Poole was a prodigious boaster in songs like "I'm the Man Who Rode the Mule Around the World." But he could use more people boasting on his behalf because he has never gotten his due from the country establishment - even though he was a key early architect of bluegrass, conjuring it from various strains of old-time folk and vaudeville.
Poole's 1925 recording of "Don't Let Your Deal Go Down" sold more than 100,000 copies, a gigantic figure for that time. It also led to the discovery of Poole contemporaries including the Carter Family and Jimmie Rodgers. They're both in the Country Music Hall of Fame, thanks in part to Johnny Cash, Hank Snow and other luminaries championing their cause. But Poole isn't.
"Poole died so young and in the depths of the Depression, when the music was still going through its growing pains," says old-time historian and Poole biographer Kinney Rorrer (who wrote liner notes for "High Wide & Handsome"). "Bluegrass is basically just old-time string-band music in a more polished, sophisticated, mechanized way. Charlie was very influential and advanced in his style of playing, and he had a lot of gusto. For a guy who couldn't read a stop sign to go to New York, knock on a door and ask for an audition was a gutsy thing to do."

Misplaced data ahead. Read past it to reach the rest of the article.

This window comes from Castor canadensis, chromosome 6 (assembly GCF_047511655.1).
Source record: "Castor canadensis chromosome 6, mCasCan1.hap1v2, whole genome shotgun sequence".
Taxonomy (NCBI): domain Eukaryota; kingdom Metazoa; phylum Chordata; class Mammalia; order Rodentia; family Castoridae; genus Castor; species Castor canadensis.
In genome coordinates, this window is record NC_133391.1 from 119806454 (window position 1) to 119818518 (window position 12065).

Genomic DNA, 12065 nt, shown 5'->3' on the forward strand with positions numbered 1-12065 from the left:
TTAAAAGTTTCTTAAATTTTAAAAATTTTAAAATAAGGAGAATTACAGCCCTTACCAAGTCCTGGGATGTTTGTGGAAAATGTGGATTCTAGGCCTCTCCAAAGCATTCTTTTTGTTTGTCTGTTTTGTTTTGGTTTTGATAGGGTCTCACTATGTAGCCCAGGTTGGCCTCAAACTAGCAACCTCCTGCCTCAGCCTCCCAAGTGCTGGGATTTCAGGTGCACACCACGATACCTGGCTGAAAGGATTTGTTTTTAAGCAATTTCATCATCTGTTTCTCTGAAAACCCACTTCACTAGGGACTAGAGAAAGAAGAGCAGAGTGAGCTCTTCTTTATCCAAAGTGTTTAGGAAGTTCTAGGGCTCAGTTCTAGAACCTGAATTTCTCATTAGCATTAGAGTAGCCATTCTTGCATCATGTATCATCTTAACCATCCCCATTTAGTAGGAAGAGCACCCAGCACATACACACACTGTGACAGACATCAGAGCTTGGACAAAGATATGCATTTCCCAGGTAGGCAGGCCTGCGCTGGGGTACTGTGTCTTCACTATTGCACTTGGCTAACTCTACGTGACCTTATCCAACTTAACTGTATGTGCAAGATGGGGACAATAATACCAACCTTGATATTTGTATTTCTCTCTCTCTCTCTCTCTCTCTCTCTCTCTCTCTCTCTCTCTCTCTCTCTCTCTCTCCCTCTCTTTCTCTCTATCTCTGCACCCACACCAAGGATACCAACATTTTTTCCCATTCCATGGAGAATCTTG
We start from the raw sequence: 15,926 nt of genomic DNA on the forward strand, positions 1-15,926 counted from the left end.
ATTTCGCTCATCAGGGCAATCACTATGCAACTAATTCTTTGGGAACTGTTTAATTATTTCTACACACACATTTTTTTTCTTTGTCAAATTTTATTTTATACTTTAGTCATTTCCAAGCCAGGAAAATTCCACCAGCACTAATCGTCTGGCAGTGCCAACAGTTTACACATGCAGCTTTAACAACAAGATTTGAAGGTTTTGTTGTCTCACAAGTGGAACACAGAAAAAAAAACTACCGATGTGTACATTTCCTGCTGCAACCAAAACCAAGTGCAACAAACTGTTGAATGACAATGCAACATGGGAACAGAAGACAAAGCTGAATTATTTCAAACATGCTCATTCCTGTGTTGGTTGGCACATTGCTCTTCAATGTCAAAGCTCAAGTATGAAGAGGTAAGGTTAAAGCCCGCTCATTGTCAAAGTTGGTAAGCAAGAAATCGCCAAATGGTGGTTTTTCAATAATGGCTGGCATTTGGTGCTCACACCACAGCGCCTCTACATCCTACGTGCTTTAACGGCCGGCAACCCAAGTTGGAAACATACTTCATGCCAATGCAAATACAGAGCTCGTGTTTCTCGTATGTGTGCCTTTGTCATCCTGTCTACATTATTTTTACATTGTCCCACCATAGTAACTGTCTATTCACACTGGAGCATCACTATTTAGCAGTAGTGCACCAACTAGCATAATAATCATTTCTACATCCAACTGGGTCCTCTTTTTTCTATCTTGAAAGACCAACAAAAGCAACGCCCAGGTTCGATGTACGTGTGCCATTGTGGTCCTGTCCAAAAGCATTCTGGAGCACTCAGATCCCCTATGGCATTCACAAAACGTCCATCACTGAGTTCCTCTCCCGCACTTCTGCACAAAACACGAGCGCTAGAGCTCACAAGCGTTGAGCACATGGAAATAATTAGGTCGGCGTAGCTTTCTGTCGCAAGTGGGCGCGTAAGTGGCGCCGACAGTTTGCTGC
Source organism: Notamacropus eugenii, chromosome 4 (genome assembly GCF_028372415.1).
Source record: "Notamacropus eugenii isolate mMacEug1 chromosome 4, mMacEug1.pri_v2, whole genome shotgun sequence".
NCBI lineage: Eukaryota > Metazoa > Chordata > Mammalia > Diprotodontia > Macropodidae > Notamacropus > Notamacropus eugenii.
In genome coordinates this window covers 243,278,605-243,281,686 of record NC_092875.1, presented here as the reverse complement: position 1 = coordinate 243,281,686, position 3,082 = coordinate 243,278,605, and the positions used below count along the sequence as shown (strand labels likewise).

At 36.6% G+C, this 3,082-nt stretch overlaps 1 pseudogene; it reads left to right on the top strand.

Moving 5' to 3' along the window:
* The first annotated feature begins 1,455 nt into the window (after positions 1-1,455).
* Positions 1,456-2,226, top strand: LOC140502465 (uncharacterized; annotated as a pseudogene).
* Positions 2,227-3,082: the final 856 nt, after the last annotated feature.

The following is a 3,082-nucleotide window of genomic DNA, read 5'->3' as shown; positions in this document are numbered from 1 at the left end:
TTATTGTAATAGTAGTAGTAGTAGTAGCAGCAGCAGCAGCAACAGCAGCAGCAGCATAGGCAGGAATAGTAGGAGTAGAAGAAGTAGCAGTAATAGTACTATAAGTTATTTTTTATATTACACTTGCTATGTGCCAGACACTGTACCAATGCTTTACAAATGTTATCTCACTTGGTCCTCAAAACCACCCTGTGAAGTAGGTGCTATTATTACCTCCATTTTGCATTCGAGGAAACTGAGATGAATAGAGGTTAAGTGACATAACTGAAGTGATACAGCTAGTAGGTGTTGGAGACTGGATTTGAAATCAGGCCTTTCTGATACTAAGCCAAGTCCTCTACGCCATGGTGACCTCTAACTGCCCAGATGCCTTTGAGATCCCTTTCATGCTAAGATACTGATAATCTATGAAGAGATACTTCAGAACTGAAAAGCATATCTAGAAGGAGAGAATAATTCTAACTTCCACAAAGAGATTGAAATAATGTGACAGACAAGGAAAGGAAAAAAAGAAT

Playing in Eden
During pre-production, Wainwright and Connette took a trip to Poole's old hometown of Spray, which is now Eden. Rorrer took them to see Poole's grave and places where he'd played, lived and worked. It was nothing scientific, Wainwright says; they were just there "to get a vibe."
After playing at Duke, Wainwright and Connette will go back to Eden to play the Poole material on his home turf. It will be a celebratory occasion. Wainwright picked up some priceless recognition earlier this year when "High Wide & Handsome" earned him his first-ever Grammy Award (for best traditional folk album).
"It's been a good year for me and Charlie both," Wainwright says. "It's not any kind of mission, but we do want more people to know about him. He's kind of been lost in the shuffle. One of our hopes is that the success of 'High Wide & Handsome' will raise his profile. Charlie Poole should be in the Country Music Hall of Fame. That's an injustice that he isn't."